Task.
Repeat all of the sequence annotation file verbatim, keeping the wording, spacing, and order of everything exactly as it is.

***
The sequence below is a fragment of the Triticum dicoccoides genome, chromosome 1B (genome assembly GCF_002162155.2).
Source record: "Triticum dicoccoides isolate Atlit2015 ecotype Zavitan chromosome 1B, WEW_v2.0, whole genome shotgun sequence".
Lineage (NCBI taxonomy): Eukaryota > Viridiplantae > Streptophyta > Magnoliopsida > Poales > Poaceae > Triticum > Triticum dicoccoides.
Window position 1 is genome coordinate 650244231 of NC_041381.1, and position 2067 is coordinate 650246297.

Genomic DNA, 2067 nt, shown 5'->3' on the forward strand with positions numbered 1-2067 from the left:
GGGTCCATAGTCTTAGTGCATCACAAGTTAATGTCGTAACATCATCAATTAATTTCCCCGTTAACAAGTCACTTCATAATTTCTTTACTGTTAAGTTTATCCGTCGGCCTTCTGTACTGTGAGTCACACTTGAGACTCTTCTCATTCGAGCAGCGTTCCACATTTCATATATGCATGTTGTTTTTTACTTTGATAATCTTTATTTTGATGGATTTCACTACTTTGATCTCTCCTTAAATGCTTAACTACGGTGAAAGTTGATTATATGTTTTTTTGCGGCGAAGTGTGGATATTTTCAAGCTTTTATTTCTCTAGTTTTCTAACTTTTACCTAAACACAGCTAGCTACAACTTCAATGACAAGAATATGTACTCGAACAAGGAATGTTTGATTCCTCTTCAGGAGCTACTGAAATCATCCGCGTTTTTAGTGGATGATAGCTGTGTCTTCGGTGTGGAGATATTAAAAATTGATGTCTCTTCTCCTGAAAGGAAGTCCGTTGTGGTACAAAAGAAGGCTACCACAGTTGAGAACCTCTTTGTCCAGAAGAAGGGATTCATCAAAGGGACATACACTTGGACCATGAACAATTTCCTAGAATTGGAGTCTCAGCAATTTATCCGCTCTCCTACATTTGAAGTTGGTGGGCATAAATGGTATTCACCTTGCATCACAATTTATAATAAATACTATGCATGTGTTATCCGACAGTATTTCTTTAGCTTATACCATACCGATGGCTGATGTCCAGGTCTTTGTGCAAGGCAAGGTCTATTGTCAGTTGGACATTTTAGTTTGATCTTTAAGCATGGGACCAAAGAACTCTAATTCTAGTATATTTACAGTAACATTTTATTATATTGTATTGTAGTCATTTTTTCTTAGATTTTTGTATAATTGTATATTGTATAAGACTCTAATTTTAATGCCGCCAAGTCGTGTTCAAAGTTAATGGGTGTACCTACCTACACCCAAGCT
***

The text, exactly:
The sequence below is a fragment of the Triticum dicoccoides genome, chromosome 1B (genome assembly GCF_002162155.2).
Source record: "Triticum dicoccoides isolate Atlit2015 ecotype Zavitan chromosome 1B, WEW_v2.0, whole genome shotgun sequence".
Lineage (NCBI taxonomy): Eukaryota > Viridiplantae > Streptophyta > Magnoliopsida > Poales > Poaceae > Triticum > Triticum dicoccoides.
Window position 1 is genome coordinate 650244231 of NC_041381.1, and position 2067 is coordinate 650246297.

Genomic DNA, 2067 nt, shown 5'->3' on the forward strand with positions numbered 1-2067 from the left:
GGGTCCATAGTCTTAGTGCATCACAAGTTAATGTCGTAACATCATCAATTAATTTCCCCGTTAACAAGTCACTTCATAATTTCTTTACTGTTAAGTTTATCCGTCGGCCTTCTGTACTGTGAGTCACACTTGAGACTCTTCTCATTCGAGCAGCGTTCCACATTTCATATATGCATGTTGTTTTTTACTTTGATAATCTTTATTTTGATGGATTTCACTACTTTGATCTCTCCTTAAATGCTTAACTACGGTGAAAGTTGATTATATGTTTTTTTGCGGCGAAGTGTGGATATTTTCAAGCTTTTATTTCTCTAGTTTTCTAACTTTTACCTAAACACAGCTAGCTACAACTTCAATGACAAGAATATGTACTCGAACAAGGAATGTTTGATTCCTCTTCAGGAGCTACTGAAATCATCCGCGTTTTTAGTGGATGATAGCTGTGTCTTCGGTGTGGAGATATTAAAAATTGATGTCTCTTCTCCTGAAAGGAAGTCCGTTGTGGTACAAAAGAAGGCTACCACAGTTGAGAACCTCTTTGTCCAGAAGAAGGGATTCATCAAAGGGACATACACTTGGACCATGAACAATTTCCTAGAATTGGAGTCTCAGCAATTTATCCGCTCTCCTACATTTGAAGTTGGTGGGCATAAATGGTATTCACCTTGCATCACAATTTATAATAAATACTATGCATGTGTTATCCGACAGTATTTCTTTAGCTTATACCATACCGATGGCTGATGTCCAGGTCTTTGTGCAAGGCAAGGTCTATTGTCAGTTGGACATTTTAGTTTGATCTTTAAGCATGGGACCAAAGAACTCTAATTCTAGTATATTTACAGTAACATTTTATTATATTGTATTGTAGTCATTTTTTCTTAGATTTTTGTATAATTGTATATTGTATAAGACTCTAATTTTAATGCCGCCAAGTCGTGTTCAAAGTTAATGGGTGTACCTACCTACACCCAAGCT